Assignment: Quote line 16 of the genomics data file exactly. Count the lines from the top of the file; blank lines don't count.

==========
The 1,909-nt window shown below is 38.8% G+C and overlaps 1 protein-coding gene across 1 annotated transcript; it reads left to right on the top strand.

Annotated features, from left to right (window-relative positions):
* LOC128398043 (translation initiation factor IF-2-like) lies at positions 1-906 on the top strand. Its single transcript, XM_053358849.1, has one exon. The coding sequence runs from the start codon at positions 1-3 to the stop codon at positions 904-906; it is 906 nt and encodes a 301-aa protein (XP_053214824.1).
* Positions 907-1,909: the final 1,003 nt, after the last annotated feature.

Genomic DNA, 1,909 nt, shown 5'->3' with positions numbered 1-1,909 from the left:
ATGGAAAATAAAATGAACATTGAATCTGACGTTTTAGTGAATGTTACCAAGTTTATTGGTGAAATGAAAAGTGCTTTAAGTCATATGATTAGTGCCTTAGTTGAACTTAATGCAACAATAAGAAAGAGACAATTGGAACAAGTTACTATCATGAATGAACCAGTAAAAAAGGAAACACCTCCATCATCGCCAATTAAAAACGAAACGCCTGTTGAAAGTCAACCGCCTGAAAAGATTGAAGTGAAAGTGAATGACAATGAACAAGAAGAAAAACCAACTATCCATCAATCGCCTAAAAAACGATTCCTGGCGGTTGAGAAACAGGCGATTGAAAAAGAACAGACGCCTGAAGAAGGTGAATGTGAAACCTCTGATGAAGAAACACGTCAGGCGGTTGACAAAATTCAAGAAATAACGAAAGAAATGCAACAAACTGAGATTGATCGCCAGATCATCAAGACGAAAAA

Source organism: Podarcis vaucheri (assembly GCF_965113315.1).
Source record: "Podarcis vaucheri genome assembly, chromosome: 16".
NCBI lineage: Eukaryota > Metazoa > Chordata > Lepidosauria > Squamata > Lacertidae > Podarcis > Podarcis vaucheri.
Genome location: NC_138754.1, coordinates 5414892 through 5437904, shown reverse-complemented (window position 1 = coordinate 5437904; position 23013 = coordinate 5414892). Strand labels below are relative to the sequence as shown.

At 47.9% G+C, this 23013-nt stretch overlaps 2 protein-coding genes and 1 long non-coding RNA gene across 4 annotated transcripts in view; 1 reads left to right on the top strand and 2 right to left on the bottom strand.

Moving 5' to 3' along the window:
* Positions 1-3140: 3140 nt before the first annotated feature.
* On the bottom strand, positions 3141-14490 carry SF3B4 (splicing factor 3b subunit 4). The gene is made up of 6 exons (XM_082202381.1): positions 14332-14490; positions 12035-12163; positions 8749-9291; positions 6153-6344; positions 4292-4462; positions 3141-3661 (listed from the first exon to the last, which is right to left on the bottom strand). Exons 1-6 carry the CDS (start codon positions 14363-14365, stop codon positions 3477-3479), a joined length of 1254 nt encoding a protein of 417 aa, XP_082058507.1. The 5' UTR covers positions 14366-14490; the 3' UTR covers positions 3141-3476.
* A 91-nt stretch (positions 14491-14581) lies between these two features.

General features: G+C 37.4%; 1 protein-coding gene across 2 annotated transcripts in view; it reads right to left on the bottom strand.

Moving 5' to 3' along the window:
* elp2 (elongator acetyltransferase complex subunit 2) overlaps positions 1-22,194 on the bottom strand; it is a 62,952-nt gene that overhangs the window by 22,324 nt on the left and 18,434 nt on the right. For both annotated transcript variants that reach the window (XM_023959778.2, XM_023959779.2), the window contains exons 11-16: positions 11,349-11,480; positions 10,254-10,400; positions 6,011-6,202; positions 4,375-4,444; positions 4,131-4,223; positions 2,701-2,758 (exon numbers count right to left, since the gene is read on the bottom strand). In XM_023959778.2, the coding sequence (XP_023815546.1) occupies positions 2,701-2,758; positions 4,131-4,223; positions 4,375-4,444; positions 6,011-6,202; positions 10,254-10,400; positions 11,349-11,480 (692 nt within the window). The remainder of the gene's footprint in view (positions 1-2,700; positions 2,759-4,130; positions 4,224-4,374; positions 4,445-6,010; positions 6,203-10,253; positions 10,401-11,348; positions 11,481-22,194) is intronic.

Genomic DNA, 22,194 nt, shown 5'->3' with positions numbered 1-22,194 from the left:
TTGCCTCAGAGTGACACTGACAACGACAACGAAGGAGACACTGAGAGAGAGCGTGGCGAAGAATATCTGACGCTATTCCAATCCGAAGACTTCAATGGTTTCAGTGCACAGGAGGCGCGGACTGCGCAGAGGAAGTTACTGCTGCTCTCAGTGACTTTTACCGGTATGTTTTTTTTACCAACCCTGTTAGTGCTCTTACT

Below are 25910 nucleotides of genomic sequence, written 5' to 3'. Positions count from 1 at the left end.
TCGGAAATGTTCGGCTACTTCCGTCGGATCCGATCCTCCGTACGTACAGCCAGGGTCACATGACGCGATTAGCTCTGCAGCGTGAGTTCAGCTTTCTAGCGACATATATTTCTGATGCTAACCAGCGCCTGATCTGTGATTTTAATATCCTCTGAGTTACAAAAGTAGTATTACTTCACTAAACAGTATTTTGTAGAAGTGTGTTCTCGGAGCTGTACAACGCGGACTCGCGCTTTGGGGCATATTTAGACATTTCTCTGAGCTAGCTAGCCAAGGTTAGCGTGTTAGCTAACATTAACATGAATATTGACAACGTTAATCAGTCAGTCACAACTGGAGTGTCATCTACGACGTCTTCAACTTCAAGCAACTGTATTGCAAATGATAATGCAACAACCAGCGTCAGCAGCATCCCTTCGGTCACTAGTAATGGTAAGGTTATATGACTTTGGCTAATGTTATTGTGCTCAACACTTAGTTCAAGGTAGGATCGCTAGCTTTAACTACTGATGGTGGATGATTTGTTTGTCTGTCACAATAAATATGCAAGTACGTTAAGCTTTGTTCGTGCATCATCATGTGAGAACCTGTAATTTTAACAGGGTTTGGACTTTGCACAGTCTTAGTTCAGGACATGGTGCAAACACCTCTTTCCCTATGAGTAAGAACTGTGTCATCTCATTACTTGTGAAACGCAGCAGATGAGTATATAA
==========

General features: G+C 37.4%; 1 protein-coding gene across 2 annotated transcripts in view; it reads right to left on the bottom strand.